2.2. MD Simulations

MD simulations of the complex structures of DS44960156 with MTHFD2 and MTHFD1 were performed. The general AMBER force field (GAFF) [12] was used to parameterize the inhibitor DS44960156 and NADP. The electrostatic potential of DS44960156 was calculated at the HF/6-31G* level using the program Gaussian 09. Afterward, the missing force field parameters were generated using the antechamber module in AMBER 20 [13]. The AMBER ff14SB force field was used to parameterize MTHFD1 and MTHFD2. The complexes were solvated in TIP3P [14] water boxes with an internal offset distance of 10.0 Å. Calcium and chlorine ions were added to neutralize the system.

All of the MD simulations were performed using GROMACS-5.0.7 software [15]. Firstly, the systems were subjected to energy minimizations in 2 steps [16]. The solvent water molecules were optimized first, while the coordinates of other molecules were fixed, followed by an unrestrained minimization of all the atoms in the system. Secondly, the system was gradually heated to 300 K under constant volume. Thirdly, a 5 ns simulation under constant volume and temperature was performed with the non-hydrogen atoms of the protein fixed, followed by a 5 ns simulation under constant pressure and temperature. Finally, 300 ns production simulation was performed. The temperature was maintained at 300 K with a coupling coefficient of 1.0 ps through the V-rescale method. The particle-mesh Ewald method [17] was used to treat long-range electrostatic interactions with a real space cutoff of 1 nm and the cutoff of the van der Waals interactions was set to 1 nm. Bonds involving hydrogen atoms were constrained using the LINCS algorithm [18]. The time step was set to 2 fs and the periodic boundary conditions were applied in all directions.

2.3. MM/GBSA Free Energy Calculations and Decomposition

The binding free energy ( Δ G b i n d ) between DS44960156 and MTHFD1/2 was calculated by the MM/GBSA method: [19] [20] [21] [22]

Δ G b i n d = G c o m p l e x ( G r e c e p t o r + G l i g a n d ) (1)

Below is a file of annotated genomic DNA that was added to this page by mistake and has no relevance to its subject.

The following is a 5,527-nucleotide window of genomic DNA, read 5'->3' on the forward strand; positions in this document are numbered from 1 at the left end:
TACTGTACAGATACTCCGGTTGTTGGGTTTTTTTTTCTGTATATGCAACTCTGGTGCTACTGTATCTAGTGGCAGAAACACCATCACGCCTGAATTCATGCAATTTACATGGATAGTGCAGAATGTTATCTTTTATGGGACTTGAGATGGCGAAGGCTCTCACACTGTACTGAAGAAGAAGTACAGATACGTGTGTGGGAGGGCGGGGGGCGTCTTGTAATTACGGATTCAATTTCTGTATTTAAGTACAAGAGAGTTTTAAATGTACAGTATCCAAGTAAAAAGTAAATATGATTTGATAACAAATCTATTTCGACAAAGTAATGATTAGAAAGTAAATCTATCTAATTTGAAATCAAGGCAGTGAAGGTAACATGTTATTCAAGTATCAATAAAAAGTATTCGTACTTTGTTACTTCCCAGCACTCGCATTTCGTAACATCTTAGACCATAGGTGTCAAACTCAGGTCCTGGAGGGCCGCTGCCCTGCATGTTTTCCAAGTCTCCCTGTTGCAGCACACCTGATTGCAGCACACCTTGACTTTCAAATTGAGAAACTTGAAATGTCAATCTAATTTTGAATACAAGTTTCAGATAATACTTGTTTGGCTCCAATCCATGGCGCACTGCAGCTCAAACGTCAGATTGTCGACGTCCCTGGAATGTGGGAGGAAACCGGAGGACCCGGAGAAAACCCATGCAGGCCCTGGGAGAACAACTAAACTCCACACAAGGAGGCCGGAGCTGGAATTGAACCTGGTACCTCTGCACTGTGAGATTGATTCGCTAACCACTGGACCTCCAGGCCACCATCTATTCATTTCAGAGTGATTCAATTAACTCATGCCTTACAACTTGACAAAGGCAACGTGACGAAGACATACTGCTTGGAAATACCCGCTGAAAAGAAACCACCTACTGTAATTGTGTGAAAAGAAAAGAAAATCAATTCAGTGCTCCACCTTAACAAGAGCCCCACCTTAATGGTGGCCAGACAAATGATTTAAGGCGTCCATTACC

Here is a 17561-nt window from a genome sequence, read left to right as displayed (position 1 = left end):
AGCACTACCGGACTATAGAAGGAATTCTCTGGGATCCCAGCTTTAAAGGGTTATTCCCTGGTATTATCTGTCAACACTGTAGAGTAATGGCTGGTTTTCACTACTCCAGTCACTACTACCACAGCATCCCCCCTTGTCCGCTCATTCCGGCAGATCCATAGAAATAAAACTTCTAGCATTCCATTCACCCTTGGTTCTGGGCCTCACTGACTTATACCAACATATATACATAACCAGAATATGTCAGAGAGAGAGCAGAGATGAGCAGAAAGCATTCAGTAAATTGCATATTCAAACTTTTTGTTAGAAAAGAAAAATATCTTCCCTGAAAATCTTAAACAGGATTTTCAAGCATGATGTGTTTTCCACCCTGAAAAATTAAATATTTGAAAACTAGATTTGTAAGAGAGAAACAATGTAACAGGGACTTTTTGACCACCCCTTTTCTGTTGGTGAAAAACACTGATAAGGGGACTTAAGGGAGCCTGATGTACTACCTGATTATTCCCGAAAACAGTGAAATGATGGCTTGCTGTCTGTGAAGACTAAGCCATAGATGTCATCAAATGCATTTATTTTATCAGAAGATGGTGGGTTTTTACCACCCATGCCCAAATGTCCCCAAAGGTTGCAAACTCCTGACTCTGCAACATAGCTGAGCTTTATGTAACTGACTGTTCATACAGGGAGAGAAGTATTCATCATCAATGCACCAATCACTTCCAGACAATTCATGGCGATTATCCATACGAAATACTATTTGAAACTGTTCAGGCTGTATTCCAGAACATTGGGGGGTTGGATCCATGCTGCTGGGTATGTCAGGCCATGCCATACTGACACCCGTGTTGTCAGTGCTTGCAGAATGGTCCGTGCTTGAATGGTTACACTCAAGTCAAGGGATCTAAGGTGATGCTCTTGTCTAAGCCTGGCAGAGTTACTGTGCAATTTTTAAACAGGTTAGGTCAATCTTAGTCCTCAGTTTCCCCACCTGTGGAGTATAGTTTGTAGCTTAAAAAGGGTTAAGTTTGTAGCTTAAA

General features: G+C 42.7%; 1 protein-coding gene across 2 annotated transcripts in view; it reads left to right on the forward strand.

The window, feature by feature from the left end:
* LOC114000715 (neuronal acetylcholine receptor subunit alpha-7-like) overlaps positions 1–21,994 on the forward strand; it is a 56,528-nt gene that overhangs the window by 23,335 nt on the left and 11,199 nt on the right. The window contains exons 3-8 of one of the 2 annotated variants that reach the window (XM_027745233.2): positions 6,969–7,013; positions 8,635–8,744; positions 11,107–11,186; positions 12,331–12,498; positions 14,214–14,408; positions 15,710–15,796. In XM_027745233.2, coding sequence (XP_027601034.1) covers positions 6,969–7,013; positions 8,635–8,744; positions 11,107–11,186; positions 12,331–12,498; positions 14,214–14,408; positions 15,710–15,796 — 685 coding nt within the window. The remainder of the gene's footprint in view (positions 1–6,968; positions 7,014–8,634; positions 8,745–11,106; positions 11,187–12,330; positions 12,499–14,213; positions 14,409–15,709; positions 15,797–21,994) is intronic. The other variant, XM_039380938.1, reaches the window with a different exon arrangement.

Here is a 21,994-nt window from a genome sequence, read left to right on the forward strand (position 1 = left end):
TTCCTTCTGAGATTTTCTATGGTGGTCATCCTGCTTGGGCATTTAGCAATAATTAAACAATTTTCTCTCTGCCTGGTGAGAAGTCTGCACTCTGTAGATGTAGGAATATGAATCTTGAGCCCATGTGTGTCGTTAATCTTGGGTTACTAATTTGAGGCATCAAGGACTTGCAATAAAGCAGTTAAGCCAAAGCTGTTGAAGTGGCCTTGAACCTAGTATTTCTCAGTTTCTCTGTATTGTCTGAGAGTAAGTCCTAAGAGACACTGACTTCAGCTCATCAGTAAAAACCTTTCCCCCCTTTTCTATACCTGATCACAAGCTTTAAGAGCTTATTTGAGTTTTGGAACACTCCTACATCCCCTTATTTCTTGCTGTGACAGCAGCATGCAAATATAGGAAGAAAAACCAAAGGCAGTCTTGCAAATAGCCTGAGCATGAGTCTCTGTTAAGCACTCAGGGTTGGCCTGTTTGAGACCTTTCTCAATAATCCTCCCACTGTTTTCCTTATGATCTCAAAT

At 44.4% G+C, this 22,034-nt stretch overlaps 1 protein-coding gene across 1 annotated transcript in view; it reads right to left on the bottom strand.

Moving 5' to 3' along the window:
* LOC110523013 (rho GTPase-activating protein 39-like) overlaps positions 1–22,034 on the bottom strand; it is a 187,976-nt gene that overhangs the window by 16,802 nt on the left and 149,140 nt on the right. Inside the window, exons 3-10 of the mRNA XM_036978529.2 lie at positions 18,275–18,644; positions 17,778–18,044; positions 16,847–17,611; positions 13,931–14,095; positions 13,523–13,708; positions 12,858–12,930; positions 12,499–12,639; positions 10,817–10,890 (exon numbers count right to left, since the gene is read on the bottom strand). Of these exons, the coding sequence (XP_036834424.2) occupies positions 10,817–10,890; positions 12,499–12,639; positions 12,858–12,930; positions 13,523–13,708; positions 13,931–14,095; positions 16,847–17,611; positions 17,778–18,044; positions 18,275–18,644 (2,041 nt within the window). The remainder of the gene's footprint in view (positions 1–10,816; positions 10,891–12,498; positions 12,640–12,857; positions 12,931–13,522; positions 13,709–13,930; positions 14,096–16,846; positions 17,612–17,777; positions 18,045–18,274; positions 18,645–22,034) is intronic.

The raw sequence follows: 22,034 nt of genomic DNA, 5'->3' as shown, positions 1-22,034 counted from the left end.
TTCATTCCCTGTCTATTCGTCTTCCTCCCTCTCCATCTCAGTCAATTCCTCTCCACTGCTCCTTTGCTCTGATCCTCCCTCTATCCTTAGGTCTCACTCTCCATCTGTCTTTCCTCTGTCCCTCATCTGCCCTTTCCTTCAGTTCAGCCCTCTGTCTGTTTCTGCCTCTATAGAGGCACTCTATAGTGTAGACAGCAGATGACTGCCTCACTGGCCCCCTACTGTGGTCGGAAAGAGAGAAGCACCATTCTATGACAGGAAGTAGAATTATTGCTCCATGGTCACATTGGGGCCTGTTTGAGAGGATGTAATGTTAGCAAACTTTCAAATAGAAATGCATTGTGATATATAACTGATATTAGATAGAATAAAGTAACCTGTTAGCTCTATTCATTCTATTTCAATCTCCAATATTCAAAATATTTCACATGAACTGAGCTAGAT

= Δ E M M + Δ E s o l v a t i o n T Δ S (2)

= Δ E M M + Δ G G A + Δ G S B T Δ S (3)

where G c o m p l e x , G r e c e p t o r , and G l i g a n d are the free energies of the complex, receptor, and ligand, respectively; Δ E M M is the gas-phase interaction energy between the receptor and the ligand; Δ G G A and Δ G S B are respectively the non-polar and polar parts of the desolvation free energy Δ E s o l v a t i o n . Δ G S A is calculated based on the solvent-accessible surface area (SASA): Δ G S A = 0.0072 Δ SASA [23]. And Δ G G B is calculated using the GB model [24]. The binding free energies were then decomposed into contributions of protein-ligand interaction pairs using the MM_GBSA method. The conformational entropy ( T Δ S ) was calculated using the method provided by Duan et al. [25] [26]. In the method, the interaction entropy can be calculated by the following formula:

T Δ S = k T ln e β Δ E i n t p l , (4)

where Δ E i n t p l = E i n t p l E i n t p l , represents the fluctuation of protein-ligand interaction energy around the average energy, and stands for a statistical average.

3. Results and Discussion

3.1. Molecular Docking

In this study, the complex structure of MTHFD1-DS44960156 was predicted by molecular docking. To examine the prediction accuracy, we first performed re-docking of DS44960156 into MTHFD2. The re-docked conformation was then superimposed onto the crystal conformation (Figure 3(a)). The root-mean-square deviation (RMSD) of the heavy atoms of DS44960156 between the redocked conformation and the crystal conformation was 0.4 Å, suggesting that the crystal structure of the receptor-ligand complex could be accurately reproduced by AutoDock Vina. The docking results of MTHFD1-DS44960156 (Figure 3(b)) showed that DS44960156 mainly adopts 1 conformation in the folate-binding site of MTHFD1. AutoDock Vina calculates the binding free energy between the receptor and each docked ligand for each pose, and the pose with the lowest binding free energy was used for the following MD study.

3.2. Structural Stability

MD simulations can accurately identify correct binding conformations, and provide valuable information of the dynamic properties of receptor-ligand interactions [27]. We then performed 300 ns MD simulations on the crystal structure of MTHFD2-DS44960156 and the docked structure of MTHFD1-DS44960156. The RMSD for all the Cα atoms of the 2 proteins relative to the initial structure was

Figure 3. (a) Superimposition of the crystal conformation (carbon atoms of DS44960156 colored in green) and re-docked conformation (carbon atoms of DS44960156 colored in cyan) of the MTHFD2-DS44960156 complex. (b) The docked conformation of the MTHFD1-DS44960156 complex.

calculated. As shown in Figure 4(a), both systems reached stability from the beginning of the simulations. To further understand the stability of DS44960156 in the folate-binding sites of MTHFD2 and MTHFD1, the RMSD of heavy atoms of DS44960156 was calculated. As shown in Figure 4(b), DS44960156 exhibited significantly larger conformational dynamics in MTHFD1 than in MTHFD2. These results indicate that DS44960156 is more stable in the folate-binding site of MTHFD2 which may be due to its high binding affinity.